Wed, 03 Jun 2020

London - Harry Gregg - hailed as a hero for saving lives in the air crash which killed eight of Manchester United's "Busby Babes" in Munich - has died at the age of 87.

Gregg - who was United's goalkeeper - rescued a baby and team-mates Bobby Charlton and Jackie Blanchflower from the wreckage of the plane on February 6, 1958.

Gregg became the world most expensive goalkeeper when he joined United in December 1957 for Pound 23,500 and went on to be voted the best at the following year's World Cup.

"It is with great sorrow that we inform of the death of Manchester United and Northern Ireland legend Harry Gregg, OBE," the Harry Gregg Foundation announced on its Facebook page Monday.

"Harry passed away peacefully in hospital surrounded by his loving family. The Gregg family would like to thank the medical staff at Causeway Hospital for their wonderful dedication to Harry over his last few weeks.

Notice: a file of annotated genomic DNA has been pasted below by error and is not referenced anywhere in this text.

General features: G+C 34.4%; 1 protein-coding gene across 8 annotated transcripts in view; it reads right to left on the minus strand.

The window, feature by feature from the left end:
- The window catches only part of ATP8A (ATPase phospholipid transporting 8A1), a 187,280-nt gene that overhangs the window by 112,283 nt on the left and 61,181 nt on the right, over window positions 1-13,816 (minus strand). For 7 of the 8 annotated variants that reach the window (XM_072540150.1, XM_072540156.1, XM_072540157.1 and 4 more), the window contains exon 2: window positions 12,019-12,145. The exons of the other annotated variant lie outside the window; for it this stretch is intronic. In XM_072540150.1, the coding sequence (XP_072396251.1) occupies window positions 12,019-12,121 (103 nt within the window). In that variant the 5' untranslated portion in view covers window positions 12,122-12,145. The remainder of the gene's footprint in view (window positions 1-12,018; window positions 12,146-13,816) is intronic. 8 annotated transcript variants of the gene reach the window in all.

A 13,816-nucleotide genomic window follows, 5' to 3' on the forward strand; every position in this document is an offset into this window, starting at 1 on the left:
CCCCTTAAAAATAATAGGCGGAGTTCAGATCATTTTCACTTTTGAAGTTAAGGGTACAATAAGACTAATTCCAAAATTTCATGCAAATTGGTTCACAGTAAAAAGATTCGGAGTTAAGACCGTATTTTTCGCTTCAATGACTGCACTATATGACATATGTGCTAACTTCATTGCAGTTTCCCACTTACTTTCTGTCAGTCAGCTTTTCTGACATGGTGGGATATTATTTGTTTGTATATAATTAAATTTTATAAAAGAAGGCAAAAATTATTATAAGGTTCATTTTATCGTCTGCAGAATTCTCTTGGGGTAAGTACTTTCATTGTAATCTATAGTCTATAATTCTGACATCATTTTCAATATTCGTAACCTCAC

"To everyone who has called, visited or sent well wishes we thank you for the love and respect shown to Harry and the family."

Gregg, who legendary United manager Alex Ferguson said was his hero, was humble about his bravery in Munich.

"I would be telling lies if I said that I thought about it all the time. In fact I would go insane," he said in 2018 before a service marking 60 years since the disaster.

"I know the media would like to talk about what happened on a runway. I don't blame people for that, but if all I was ever part of, or all I ever achieved was to do with what happened in Germany, in Munich, if that was what my life was all about, it didn't come to very much."

The disaster, after a refuelling stop, killed eight of the young side dubbed "the Busby Babes" who had won successive league titles. The crash left manager Matt Busby fighting for his life.

The ill-fated aircraft was bringing the team back via Munich from Belgrade after they had reached the European Cup semi-finals.

The plane crashed on its third take-off attempt in terrible weather conditions killing 23 people, including three of the club's backroom staff, two crew, eight journalists and two others.

The club recovered to become the first English team to lift the European Cup 10 years later on a deeply emotional night at Wembley.

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